Your entire home should be a sanctuary that’s warm and comfy in the winter and cool and comfortable in the summer. However, families who live in some two-story homes find the upper floor is stubbornly hotter or colder than the rooms on ground level.
This could merely be because most thermostats in a house are on the ground floor, which is where people spend the greatest amount of time—in the living room, kitchen, etc.—so as a result they tend to set the temperature according to how it feels on the first floor.
However, temperature differences between the upstairs and downstairs could also be due to trouble with your HVAC system. Some of these issues can be solved relatively quickly while others might necessitate more extensive and costly fixes. Here, the specialists at Herman Allen Plumbing, Heating & Cooling will help you solve why the upstairs of your home is hotter than downstairs, or vice versa.
Why Is My Upstairs So Hot?
The phenomenon of the upstairs of a two-story home feeling hotter than the downstairs can be attributed to several factors. For starters, heat rises, so it’s common for the second floor of a home to get hotter than the first floor. Poor insulation in the attic or roof can make this worse by letting heat transfer from the roof into the upstairs rooms.
Another common reason is that the air conditioner is not big enough to cool the entire home, causing it to have difficulty cooling the upstairs sufficiently.
To fix these issues, homeowners could put in more insulation in the attic and make sure their home has sufficient ventilation. If there’s a question of whether the air conditioner is the ideal size for the home, call an experienced HVAC company like Herman Allen Plumbing, Heating & Cooling inspect the unit. A qualified professional also can help select a unit that's better suited for your home if you are considering air conditioning installation or replacement.
Why Is My Upstairs So Cold/Not Heating?
When the downstairs of your home is warm, but it’s freezing upstairs, that could result in a frosty night for anyone whose bedrooms are on the upper floor. The most common explanations for an upstairs not heating like it should are the insulation levels and the ductwork.
Inadequate insulation allows cold air to leak through the home’s attic or walls and contribute to heat loss, causing colder temperatures on the upper levels. It’s important to make sure your home has a deep, level layer of insulation in the attic and adequate insulation in the walls to keep the cold out and the heat inside.
The ductwork in a home plays a critical role in disseminating conditioned air throughout different areas of the building. However, issues with the ductwork can result in the upstairs being colder than the main level. A frequently reported reason for this is improper airflow balance. The ducts may not be the right size or configuration, resulting in an uneven distribution of air between the floors. This can cause more warm air to be directed to the downstairs, causing insufficient airflow—which is the heated air—on the higher floors.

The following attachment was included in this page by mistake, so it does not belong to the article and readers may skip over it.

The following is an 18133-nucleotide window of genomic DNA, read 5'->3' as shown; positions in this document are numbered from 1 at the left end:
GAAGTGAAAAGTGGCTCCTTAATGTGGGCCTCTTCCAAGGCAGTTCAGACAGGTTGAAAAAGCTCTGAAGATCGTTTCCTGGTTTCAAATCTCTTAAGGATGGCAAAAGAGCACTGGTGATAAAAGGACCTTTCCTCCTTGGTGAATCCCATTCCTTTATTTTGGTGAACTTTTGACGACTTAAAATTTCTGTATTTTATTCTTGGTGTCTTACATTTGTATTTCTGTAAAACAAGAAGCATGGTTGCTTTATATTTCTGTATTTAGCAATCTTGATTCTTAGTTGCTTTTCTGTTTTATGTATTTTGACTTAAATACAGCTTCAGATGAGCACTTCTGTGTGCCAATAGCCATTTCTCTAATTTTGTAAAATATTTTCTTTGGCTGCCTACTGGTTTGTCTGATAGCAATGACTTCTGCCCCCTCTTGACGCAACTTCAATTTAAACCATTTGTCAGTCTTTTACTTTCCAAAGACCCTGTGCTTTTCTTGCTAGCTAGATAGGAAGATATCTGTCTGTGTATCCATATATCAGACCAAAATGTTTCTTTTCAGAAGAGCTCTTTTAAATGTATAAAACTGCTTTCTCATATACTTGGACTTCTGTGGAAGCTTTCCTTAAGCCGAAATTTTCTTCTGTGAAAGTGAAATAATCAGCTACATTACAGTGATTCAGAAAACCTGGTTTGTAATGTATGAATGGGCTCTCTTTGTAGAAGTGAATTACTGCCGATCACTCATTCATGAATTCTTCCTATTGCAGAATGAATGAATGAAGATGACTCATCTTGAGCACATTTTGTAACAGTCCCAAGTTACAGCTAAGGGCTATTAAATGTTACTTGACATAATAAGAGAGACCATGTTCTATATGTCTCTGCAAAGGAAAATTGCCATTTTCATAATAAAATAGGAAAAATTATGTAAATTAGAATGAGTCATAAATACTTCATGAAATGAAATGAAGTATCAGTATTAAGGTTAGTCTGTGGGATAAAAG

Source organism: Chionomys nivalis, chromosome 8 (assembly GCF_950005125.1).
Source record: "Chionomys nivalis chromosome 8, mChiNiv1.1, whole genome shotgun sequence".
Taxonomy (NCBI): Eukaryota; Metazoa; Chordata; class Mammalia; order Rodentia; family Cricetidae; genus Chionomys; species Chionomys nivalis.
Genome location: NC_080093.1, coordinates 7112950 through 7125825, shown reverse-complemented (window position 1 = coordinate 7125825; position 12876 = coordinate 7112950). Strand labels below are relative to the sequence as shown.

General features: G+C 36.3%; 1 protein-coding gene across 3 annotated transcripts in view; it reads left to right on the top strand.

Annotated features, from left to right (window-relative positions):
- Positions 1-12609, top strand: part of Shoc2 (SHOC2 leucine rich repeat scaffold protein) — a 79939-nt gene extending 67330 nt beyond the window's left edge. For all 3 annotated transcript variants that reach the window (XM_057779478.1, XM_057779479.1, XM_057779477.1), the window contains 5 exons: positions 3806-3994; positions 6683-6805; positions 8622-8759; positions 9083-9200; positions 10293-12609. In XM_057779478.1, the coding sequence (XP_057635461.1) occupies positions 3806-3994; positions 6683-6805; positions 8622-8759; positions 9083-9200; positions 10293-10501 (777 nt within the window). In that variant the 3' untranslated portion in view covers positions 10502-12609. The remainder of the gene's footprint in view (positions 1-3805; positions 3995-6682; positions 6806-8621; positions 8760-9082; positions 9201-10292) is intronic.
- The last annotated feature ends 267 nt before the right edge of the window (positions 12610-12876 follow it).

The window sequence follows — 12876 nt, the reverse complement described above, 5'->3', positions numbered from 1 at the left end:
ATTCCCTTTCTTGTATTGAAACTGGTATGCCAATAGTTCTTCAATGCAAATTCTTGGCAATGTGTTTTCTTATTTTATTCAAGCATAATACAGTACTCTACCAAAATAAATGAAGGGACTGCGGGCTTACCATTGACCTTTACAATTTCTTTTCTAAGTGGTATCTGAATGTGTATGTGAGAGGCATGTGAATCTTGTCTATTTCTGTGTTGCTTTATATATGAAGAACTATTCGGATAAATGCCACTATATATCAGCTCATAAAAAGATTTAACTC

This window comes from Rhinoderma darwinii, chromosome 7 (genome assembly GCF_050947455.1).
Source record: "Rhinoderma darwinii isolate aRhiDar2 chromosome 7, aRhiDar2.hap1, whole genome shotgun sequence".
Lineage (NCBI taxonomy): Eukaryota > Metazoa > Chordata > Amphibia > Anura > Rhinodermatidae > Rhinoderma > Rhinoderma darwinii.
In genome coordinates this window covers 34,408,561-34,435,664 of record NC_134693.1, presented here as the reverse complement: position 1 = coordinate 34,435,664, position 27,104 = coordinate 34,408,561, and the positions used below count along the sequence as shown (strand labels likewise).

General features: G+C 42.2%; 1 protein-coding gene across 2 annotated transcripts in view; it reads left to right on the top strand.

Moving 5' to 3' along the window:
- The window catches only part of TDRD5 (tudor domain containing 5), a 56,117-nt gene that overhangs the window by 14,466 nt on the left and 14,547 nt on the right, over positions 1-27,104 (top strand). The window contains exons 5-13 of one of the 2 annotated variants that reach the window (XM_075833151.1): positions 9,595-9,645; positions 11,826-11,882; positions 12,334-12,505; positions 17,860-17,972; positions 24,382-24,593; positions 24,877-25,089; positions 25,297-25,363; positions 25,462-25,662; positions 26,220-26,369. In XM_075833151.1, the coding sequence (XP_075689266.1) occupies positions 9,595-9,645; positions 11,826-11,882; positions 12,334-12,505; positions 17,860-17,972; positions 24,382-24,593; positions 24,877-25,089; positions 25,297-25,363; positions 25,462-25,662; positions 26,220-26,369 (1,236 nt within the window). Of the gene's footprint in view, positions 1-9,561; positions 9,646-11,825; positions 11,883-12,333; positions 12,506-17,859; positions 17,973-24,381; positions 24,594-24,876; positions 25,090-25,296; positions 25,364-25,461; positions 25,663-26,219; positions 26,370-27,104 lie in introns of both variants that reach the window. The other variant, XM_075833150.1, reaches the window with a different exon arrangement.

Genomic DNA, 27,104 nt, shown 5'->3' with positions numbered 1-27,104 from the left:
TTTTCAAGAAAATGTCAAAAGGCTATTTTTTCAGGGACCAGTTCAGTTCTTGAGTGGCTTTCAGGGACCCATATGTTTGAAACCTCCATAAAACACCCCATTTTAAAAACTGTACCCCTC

Another factor with ductwork is the location of the supply and return vents. If there are fewer vents on the upper floor or they aren't well positioned, it can restrict air circulation and cause inadequate heating or cooling. Additionally, leaks or gaps in the ductwork can allow air loss, reducing the overall efficiency of the HVAC system and actually making the temperature difference worse.
To understand why the upstairs is colder than the downstairs, homeowners should hve their ductwork inspected by skilled HVAC pros like the team at Herman Allen Plumbing, Heating & Cooling to identify any imbalances, leaks or inadequacies. Sealing leaks and adding more vents or adjusting existing ones can help enhance airflow and ensure a more even temperature balance between the upstairs and downstairs.
How You Can Fix a Hot or Cold Upstairs?
If your upstairs is hotter or colder than the rest of your house, an HVAC zoning system could be an effective solution.
An HVAC zoning system breaks the home into distinct zones, which each have their own thermostat and damper system so the homeowner can control the heating or cooling of each zone.
This system can be very useful in situations where the upstairs of a multi-story home is very hot or really cold while the main floor is comfortable. By investing in a zoning system, homeowners can regulate the temperature independently in each zone, making it possible for them to address specific hot or cold spots effectively.
To discover more about an HVAC zoning system in Greater Richmond, call Herman Allen Plumbing, Heating & Cooling. We’ve developed and installed customized home comfort plans for many community members and are happy to show how an HVAC zoning system could benefit your home.
Why Is My Upstairs So Humid?
In addition to the upper story being hotter or colder than the rest of the house, another challenge in multi-floor homes is when the upper floors are more humid than the first floor.
A typical cause for excess upper floor humidity is poor ventilation on the upper floor, which can cause higher humidity levels. As is often the case with temperature differences between floors, insufficient insulation or sealing in the attic or walls may let warm, humid air from outdoors infiltrate the upstairs rooms. And, if there are any leaks or plumbing concerns on the upper floor, that can also create extra moisture in that area of a home.
To deal with humidity problems, homeowners can improve ventilation by installing fans or opening windows to promote airflow. Appropriate levels of insulation in the attic and better sealing the attic and walls can help protect against external moisture from entering the upstairs. Finding and repairing any leaks or plumbing issues is also imperative.
Depending on the levels of moisture found in the home, a whole-home dehumidifier could be another helpful tool to control humidity in the residence.